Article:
Life-history traits in terrestrial gastropods may be influenced by both abiotic and biotic factors. This study examines the effects of soil type and adult size (shell volume) on mating propensity and female and male reproductive output (number and mass of eggs, number of sperm delivered and spermatophore mass) in individuals of the simultaneous hermaphrodite land snail Arianta arbustorum from two populations kept both on calcium-(Ca-)rich and Ca-poor soil. Snails from the two populations differed in adult size, relative shell growth, mating propensity and egg size. Furthermore, in both populations the number of egg batches deposited, egg size and spermatophore size scaled allometrically with shell volume, but not the total number of eggs produced and number of sperm delivered. Independent of population and shell size, the type of soil on which the snails were maintained influenced mating propensity, the total number of eggs produced and the mass of the albumen gland (another measure of female reproductive output). The mating propensity was higher and the total number of eggs produced was larger in snails kept on Ca-poor soil than in individuals reared on Ca-rich soil. This surprising finding could be explained by the fact that the Ca-poor soil used in the experiment still contained enough Ca to allow reproduction, and that the snails ingested Ca through the food consumed (lettuce grown on Ca-rich soil was available ad libitum). Moreover, the Ca-rich soil could contain minerals or (unknown) substances which discourage reproduction in A. arbustorum. Our study highlights the complexities faced when interpreting differences in the life history of gastropods. Explaining interpopulational differences in life-history patterns requires not only the understanding of the influence of snail origin, but also an understanding of the effects of shell size, substratum type (soil type), food and local climate.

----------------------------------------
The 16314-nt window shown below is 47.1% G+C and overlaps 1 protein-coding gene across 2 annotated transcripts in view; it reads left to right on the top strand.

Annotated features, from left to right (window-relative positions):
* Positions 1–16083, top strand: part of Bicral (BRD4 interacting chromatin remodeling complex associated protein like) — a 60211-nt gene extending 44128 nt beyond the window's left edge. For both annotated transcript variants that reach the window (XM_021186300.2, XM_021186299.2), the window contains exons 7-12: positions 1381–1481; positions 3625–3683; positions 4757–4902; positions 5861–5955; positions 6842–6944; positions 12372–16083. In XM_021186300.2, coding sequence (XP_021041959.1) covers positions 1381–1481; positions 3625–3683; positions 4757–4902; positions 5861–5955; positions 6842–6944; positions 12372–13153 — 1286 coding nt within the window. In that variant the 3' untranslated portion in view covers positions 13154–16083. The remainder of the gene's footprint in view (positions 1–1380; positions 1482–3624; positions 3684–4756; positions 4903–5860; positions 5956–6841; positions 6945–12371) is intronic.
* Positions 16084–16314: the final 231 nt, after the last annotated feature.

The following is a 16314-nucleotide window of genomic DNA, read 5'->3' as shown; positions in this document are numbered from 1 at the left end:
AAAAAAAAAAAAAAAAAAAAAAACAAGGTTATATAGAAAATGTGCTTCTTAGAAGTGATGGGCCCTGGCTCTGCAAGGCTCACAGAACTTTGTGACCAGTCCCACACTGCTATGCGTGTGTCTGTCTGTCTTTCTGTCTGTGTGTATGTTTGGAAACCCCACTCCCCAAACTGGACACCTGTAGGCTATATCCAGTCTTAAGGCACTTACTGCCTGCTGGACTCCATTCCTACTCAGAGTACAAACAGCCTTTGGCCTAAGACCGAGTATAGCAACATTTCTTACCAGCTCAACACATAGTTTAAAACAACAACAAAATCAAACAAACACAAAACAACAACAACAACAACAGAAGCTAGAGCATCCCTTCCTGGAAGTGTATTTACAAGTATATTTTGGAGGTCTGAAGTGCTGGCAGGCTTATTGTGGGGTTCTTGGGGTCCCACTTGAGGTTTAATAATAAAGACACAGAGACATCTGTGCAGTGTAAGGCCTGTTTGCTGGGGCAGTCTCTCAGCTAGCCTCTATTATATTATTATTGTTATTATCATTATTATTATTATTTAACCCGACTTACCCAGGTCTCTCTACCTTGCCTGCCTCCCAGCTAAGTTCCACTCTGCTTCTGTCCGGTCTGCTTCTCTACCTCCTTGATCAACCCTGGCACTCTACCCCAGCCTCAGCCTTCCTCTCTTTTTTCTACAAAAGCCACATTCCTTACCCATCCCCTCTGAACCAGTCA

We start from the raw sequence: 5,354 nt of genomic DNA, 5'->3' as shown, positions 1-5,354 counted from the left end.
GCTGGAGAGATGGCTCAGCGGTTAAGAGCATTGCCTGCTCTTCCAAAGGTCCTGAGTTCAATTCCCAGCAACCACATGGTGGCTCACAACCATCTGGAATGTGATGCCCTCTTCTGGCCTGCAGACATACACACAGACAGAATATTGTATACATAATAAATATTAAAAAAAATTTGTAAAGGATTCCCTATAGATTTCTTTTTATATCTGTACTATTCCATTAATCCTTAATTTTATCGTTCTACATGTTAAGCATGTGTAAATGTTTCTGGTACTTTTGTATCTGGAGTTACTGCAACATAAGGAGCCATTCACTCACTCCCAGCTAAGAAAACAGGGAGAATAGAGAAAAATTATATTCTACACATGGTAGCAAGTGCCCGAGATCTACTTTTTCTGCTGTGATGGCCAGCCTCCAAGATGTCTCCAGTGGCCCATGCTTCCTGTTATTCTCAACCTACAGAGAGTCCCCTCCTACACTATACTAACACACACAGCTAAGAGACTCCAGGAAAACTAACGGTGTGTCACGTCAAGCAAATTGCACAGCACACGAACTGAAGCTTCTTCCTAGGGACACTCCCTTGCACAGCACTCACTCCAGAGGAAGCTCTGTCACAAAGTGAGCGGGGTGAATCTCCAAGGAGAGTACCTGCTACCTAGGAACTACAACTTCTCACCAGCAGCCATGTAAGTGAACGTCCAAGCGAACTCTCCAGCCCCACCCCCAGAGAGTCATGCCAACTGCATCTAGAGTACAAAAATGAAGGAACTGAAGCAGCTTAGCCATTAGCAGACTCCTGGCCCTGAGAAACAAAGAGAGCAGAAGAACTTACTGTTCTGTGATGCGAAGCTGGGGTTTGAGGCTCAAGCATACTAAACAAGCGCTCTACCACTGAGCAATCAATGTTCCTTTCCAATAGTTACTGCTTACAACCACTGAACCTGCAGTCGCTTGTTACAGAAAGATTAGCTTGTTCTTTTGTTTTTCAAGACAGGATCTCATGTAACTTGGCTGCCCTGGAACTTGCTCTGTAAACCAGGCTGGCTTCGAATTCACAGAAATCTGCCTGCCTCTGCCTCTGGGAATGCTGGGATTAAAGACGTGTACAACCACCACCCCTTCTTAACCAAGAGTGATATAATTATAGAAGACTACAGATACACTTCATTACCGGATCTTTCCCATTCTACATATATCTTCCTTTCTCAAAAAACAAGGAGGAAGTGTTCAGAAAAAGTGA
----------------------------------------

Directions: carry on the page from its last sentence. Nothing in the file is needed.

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Vol. 51 • No. 1